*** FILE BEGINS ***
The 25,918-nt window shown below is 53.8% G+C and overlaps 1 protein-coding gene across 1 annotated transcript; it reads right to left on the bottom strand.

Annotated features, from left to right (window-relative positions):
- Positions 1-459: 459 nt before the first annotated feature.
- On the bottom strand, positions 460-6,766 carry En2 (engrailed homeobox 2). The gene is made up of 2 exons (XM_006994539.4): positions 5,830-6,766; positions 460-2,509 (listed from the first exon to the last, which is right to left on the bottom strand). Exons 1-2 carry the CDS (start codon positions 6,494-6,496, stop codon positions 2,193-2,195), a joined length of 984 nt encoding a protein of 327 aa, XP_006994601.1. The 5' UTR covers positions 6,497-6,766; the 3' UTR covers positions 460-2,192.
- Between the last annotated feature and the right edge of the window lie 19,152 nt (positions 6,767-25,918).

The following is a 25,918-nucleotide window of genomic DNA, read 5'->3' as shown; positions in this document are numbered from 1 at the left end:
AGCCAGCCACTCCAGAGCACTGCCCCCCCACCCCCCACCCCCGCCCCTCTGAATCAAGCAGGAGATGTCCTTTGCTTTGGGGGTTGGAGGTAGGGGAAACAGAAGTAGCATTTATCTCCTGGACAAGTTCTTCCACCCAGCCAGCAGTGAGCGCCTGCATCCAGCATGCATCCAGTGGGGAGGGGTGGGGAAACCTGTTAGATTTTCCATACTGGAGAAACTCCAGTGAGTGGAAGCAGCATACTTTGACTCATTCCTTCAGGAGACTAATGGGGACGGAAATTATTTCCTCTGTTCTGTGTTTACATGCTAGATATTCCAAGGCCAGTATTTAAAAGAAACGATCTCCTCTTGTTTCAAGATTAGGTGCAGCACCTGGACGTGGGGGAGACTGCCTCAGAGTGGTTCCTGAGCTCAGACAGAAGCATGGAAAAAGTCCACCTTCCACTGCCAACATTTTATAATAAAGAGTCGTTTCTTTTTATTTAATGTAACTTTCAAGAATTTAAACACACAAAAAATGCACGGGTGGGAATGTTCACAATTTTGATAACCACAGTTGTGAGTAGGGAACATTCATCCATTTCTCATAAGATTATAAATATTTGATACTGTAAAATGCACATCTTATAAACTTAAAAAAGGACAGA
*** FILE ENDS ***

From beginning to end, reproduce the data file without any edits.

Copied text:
The 25,918-nt window shown below is 53.8% G+C and overlaps 1 protein-coding gene across 1 annotated transcript; it reads right to left on the bottom strand.

Annotated features, from left to right (window-relative positions):
- Positions 1-459: 459 nt before the first annotated feature.
- On the bottom strand, positions 460-6,766 carry En2 (engrailed homeobox 2). The gene is made up of 2 exons (XM_006994539.4): positions 5,830-6,766; positions 460-2,509 (listed from the first exon to the last, which is right to left on the bottom strand). Exons 1-2 carry the CDS (start codon positions 6,494-6,496, stop codon positions 2,193-2,195), a joined length of 984 nt encoding a protein of 327 aa, XP_006994601.1. The 5' UTR covers positions 6,497-6,766; the 3' UTR covers positions 460-2,192.
- Between the last annotated feature and the right edge of the window lie 19,152 nt (positions 6,767-25,918).

The following is a 25,918-nucleotide window of genomic DNA, read 5'->3' as shown; positions in this document are numbered from 1 at the left end:
AGCCAGCCACTCCAGAGCACTGCCCCCCCACCCCCCACCCCCGCCCCTCTGAATCAAGCAGGAGATGTCCTTTGCTTTGGGGGTTGGAGGTAGGGGAAACAGAAGTAGCATTTATCTCCTGGACAAGTTCTTCCACCCAGCCAGCAGTGAGCGCCTGCATCCAGCATGCATCCAGTGGGGAGGGGTGGGGAAACCTGTTAGATTTTCCATACTGGAGAAACTCCAGTGAGTGGAAGCAGCATACTTTGACTCATTCCTTCAGGAGACTAATGGGGACGGAAATTATTTCCTCTGTTCTGTGTTTACATGCTAGATATTCCAAGGCCAGTATTTAAAAGAAACGATCTCCTCTTGTTTCAAGATTAGGTGCAGCACCTGGACGTGGGGGAGACTGCCTCAGAGTGGTTCCTGAGCTCAGACAGAAGCATGGAAAAAGTCCACCTTCCACTGCCAACATTTTATAATAAAGAGTCGTTTCTTTTTATTTAATGTAACTTTCAAGAATTTAAACACACAAAAAATGCACGGGTGGGAATGTTCACAATTTTGATAACCACAGTTGTGAGTAGGGAACATTCATCCATTTCTCATAAGATTATAAATATTTGATACTGTAAAATGCACATCTTATAAACTTAAAAAAGGACAGA